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Adventure, Travel / January 29, 2017

Yukigassen is our new favorite sport

Written by: Brad Shannon

Snowball fights have always had their best practices. No throwing rocks, no ice balls, no crossing Mr. Martwick’s lawn… stuff like that.

But to our knowledge, Yukigassen is the first snowball fight with an actual set of rules. The Japanese sport (the name of which translates to “snow battle”) is a sort of cross between dodgeball, paintball, and capture the flag.

But with snowballs, of course. Players use specially-made 7 cm diameter balls, which are dense and icy enough to demand the use of helmets and face shields. The balls are pre-made in batches of 90 for each three-minute period of play.

Yukigassen snowballs are premade before each match. Each team has access to 90 snowballs per three-minute period. Photo courtesy of Yukigassen Association, Sobetsu/Hokkaido, Japan.

Yukigassen balls are extremely icy, so players wear helmets and facemasks for protection. Photo courtesy of Yukigassen Association, Sobetsu/Hokkaido, Japan

Two teams of seven square off in an arena that is slightly larger than a basketball court and populated with small barriers. Winners capture their opponents’ flag, knock all opposing players out of the game with snowballs (one hit and you’re out), or have more players left when the period ends. The first team to win two periods wins the match.

Yukigassen started when residents of a small tourist town sought ways to attract off-season traffic. They saw visitors engage in an impromptu snowball fight, and ran with it.

It grew, and now qualifying events around the world produce a select group of teams in general and women’s divisions that compete for a world title each February. World championships have been hosted each February for 28 years at Mt. Showa-Shinzan, Sobetsu-town, Hokkaido, Japan. This year’s event will go down February 25th and 26th.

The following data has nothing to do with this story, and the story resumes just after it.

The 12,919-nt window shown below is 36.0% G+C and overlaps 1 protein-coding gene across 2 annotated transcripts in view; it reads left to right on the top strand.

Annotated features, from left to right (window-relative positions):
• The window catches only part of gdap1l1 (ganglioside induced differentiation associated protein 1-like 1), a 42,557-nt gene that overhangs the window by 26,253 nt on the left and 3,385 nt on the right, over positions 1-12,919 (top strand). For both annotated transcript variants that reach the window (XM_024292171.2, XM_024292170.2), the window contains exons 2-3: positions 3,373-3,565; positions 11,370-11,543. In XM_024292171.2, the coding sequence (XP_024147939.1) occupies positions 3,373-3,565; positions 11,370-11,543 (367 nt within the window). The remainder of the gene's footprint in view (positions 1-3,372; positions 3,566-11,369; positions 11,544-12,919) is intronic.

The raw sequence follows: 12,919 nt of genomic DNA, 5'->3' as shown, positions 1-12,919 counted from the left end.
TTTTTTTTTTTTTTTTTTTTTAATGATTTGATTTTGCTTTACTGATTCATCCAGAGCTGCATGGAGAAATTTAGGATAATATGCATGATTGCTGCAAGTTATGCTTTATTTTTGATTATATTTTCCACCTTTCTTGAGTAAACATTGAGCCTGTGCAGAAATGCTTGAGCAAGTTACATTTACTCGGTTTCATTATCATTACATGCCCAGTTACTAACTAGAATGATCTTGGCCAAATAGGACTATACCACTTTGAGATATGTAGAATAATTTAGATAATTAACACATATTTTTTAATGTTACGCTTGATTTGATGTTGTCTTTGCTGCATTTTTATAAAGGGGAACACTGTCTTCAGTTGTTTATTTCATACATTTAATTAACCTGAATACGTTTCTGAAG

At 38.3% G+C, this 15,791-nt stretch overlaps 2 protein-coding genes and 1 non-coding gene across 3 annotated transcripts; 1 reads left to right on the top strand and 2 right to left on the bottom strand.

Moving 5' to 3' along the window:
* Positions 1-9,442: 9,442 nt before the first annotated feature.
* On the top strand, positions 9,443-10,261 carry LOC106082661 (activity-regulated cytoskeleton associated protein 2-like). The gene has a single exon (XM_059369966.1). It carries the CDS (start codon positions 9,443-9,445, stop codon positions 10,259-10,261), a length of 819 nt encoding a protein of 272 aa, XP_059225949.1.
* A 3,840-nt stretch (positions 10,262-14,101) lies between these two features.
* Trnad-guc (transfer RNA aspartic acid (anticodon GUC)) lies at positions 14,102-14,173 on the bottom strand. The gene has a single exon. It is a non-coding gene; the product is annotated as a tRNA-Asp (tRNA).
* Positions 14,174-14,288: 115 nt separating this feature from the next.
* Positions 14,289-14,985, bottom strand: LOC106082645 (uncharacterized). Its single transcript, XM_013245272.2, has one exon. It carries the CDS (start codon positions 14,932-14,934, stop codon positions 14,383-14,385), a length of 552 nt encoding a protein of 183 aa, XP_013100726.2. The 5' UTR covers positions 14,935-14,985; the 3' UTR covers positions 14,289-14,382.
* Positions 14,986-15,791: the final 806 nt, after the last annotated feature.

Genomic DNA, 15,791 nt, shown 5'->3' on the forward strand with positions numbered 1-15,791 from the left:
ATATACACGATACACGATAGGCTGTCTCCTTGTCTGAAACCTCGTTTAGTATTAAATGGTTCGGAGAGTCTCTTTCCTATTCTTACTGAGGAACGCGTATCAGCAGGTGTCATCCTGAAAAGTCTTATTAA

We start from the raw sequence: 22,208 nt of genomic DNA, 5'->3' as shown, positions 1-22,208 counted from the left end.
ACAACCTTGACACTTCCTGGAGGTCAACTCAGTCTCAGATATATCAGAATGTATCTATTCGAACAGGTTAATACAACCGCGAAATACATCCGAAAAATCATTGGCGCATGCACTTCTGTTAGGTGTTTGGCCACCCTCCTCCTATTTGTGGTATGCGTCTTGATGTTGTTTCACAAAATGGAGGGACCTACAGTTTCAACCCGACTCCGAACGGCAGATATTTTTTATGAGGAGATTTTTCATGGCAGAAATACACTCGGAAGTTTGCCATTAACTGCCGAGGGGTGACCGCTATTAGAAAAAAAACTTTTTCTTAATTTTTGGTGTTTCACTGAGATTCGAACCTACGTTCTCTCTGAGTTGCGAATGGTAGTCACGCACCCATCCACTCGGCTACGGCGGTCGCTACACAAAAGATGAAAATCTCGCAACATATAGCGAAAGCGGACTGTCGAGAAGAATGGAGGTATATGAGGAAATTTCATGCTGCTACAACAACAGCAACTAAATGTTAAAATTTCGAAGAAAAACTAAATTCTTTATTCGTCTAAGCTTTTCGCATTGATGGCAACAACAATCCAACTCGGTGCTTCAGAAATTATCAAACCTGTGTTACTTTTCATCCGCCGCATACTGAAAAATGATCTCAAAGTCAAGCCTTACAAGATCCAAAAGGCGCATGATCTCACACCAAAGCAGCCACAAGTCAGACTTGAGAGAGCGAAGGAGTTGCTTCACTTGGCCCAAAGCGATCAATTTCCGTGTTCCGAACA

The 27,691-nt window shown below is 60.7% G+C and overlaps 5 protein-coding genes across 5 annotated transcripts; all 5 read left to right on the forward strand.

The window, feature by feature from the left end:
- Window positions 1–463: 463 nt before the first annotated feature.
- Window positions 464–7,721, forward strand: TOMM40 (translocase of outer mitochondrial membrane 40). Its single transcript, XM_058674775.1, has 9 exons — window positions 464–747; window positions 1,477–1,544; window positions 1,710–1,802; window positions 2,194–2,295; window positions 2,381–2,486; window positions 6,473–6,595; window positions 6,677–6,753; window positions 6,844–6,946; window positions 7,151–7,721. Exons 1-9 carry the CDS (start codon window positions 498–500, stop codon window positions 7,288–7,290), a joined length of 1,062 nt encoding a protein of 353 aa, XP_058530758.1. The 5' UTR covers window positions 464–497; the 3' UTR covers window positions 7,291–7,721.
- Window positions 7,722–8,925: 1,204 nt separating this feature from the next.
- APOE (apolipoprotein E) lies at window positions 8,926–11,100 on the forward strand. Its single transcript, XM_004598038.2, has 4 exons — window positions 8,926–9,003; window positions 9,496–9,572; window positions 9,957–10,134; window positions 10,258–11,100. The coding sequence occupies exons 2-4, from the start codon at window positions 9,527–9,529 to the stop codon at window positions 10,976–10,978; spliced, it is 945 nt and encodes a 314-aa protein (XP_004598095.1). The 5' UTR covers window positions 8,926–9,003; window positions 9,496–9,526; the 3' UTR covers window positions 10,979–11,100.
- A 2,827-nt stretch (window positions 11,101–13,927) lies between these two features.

Photos courtesy of Yukigassen Association, Sobetsu/Hokkaido, Japan

Like many off-the-wall Japanese creations, the sport has developed a sort of cult following abroad.

Terry Chatwin of the Canadian Snowbattlers, the only non-Japanese team to make it past the first day of world championship competition, raved about the experience.

“We were awe-struck by the Japanese players,” Chatwin said. “Between our first and second years, we practiced year-round, which helped; but the best training by far was going to Japan.”

Want to play?

Gather some friends, study up at, get equipment, space, and try it out. Check your favorite search engine for teams and events nearby.

Chatwin said good players tend to be small and have quick, accurate hands. Players and teams improve just like musicians aspiring to Carnegie Hall, he says, through “practice, practice, practice. Japanese teams play year-round. They even play at their schools.”

No snow? No problem! Like Chatwin’s Snowbattlers, teams around the world practice and compete without snow—indoors, during warm weather, even on a beach—using modified equipment like tennis balls layered with tape. There has yet to be a Jamaican-bobsled-team-like tale of glory at Mt. Showa-Shinzan, though—Japanese teams always win.

“Championship players and teams have great teamwork,” he said. “Forwards use hand signals to defensive players to target specific people. It’s hard to adjust when you don’t know what the other team is doing.”

Need some help connecting to the Yukigassen world? Email us at [email protected] and we’ll do our best to hook you up with some sources.


about the author

Brad Shannon

Brad Shannon is a cyclist, runner, triathlete; soccer coach, player and referee; gear / gadget lover; and storyteller. He’s a fan of dogs and the weather and craft beer scene in northern Colorado. His current favorite item is his 3D-printed Inconel bottle opener.

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